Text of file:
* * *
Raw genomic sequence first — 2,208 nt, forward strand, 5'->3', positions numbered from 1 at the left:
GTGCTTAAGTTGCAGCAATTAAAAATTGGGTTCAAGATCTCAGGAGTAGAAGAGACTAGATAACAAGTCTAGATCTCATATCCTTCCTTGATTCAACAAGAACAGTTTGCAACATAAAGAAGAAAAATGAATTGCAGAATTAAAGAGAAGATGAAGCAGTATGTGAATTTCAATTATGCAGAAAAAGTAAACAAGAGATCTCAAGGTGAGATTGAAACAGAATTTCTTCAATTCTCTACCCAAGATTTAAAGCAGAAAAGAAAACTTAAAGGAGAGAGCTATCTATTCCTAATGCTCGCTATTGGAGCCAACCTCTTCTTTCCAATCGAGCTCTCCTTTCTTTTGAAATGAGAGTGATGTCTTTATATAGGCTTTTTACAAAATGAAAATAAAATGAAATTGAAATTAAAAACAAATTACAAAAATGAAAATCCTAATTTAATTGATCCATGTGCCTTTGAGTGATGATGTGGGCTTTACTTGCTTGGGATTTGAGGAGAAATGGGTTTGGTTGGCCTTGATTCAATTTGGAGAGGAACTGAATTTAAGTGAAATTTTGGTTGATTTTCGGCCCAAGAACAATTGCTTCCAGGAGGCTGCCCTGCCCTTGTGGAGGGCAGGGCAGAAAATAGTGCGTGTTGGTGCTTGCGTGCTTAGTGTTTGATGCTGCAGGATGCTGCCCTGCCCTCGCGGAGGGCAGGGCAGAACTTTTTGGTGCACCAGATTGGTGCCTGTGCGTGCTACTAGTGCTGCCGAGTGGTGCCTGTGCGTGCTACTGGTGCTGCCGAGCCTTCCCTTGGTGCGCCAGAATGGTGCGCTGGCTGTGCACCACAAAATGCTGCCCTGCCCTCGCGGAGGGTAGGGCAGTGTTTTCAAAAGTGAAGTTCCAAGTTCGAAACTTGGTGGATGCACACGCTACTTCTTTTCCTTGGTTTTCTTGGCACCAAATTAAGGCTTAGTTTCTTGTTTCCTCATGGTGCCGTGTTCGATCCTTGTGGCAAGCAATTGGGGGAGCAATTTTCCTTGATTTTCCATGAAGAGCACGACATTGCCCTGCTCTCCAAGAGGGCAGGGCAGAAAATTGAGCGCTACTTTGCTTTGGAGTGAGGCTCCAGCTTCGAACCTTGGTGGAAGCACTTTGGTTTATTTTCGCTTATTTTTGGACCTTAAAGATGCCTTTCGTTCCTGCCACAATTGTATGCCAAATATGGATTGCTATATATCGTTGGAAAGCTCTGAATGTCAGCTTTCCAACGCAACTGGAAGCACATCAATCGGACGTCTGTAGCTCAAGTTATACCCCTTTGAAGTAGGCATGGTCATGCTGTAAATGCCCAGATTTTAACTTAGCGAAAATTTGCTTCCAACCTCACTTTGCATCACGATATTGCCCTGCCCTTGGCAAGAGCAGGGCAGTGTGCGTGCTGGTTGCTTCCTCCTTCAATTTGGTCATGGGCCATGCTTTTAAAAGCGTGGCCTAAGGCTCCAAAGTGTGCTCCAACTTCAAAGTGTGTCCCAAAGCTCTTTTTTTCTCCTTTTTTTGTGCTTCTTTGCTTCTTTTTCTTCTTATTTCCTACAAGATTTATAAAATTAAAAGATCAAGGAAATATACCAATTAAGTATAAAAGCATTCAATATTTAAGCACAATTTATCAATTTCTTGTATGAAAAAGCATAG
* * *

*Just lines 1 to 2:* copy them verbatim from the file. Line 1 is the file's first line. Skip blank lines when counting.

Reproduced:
Raw genomic sequence first — 2,208 nt, forward strand, 5'->3', positions numbered from 1 at the left:
GTGCTTAAGTTGCAGCAATTAAAAATTGGGTTCAAGATCTCAGGAGTAGAAGAGACTAGATAACAAGTCTAGATCTCATATCCTTCCTTGATTCAACAAGAACAGTTTGCAACATAAAGAAGAAAAATGAATTGCAGAATTAAAGAGAAGATGAAGCAGTATGTGAATTTCAATTATGCAGAAAAAGTAAACAAGAGATCTCAAGGTGAGATTGAAACAGAATTTCTTCAATTCTCTACCCAAGATTTAAAGCAGAAAAGAAAACTTAAAGGAGAGAGCTATCTATTCCTAATGCTCGCTATTGGAGCCAACCTCTTCTTTCCAATCGAGCTCTCCTTTCTTTTGAAATGAGAGTGATGTCTTTATATAGGCTTTTTACAAAATGAAAATAAAATGAAATTGAAATTAAAAACAAATTACAAAAATGAAAATCCTAATTTAATTGATCCATGTGCCTTTGAGTGATGATGTGGGCTTTACTTGCTTGGGATTTGAGGAGAAATGGGTTTGGTTGGCCTTGATTCAATTTGGAGAGGAACTGAATTTAAGTGAAATTTTGGTTGATTTTCGGCCCAAGAACAATTGCTTCCAGGAGGCTGCCCTGCCCTTGTGGAGGGCAGGGCAGAAAATAGTGCGTGTTGGTGCTTGCGTGCTTAGTGTTTGATGCTGCAGGATGCTGCCCTGCCCTCGCGGAGGGCAGGGCAGAACTTTTTGGTGCACCAGATTGGTGCCTGTGCGTGCTACTAGTGCTGCCGAGTGGTGCCTGTGCGTGCTACTGGTGCTGCCGAGCCTTCCCTTGGTGCGCCAGAATGGTGCGCTGGCTGTGCACCACAAAATGCTGCCCTGCCCTCGCGGAGGGTAGGGCAGTGTTTTCAAAAGTGAAGTTCCAAGTTCGAAACTTGGTGGATGCACACGCTACTTCTTTTCCTTGGTTTTCTTGGCACCAAATTAAGGCTTAGTTTCTTGTTTCCTCATGGTGCCGTGTTCGATCCTTGTGGCAAGCAATTGGGGGAGCAATTTTCCTTGATTTTCCATGAAGAGCACGACATTGCCCTGCTCTCCAAGAGGGCAGGGCAGAAAATTGAGCGCTACTTTGCTTTGGAGTGAGGCTCCAGCTTCGAACCTTGGTGGAAGCACTTTGGTTTATTTTCGCTTATTTTTGGACCTTAAAGATGCCTTTCGTTCCTGCCACAATTGTATGCCAAATATGGATTGCTATATATCGTTGGAAAGCTCTGAATGTCAGCTTTCCAACGCAACTGGAAGCACATCAATCGGACGTCTGTAGCTCAAGTTATACCCCTTTGAAGTAGGCATGGTCATGCTGTAAATGCCCAGATTTTAACTTAGCGAAAATTTGCTTCCAACCTCACTTTGCATCACGATATTGCCCTGCCCTTGGCAAGAGCAGGGCAGTGTGCGTGCTGGTTGCTTCCTCCTTCAATTTGGTCATGGGCCATGCTTTTAAAAGCGTGGCCTAAGGCTCCAAAGTGTGCTCCAACTTCAAAGTGTGTCCCAAAGCTCTTTTTTTCTCCTTTTTTTGTGCTTCTTTGCTTCTTTTTCTTCTTATTTCCTACAAGATTTATAAAATTAAAAGATCAAGGAAATATACCAATTAAGTATAAAAGCATTCAATATTTAAGCACAATTTATCAATTTCTTGTATGAAAAAGCATAG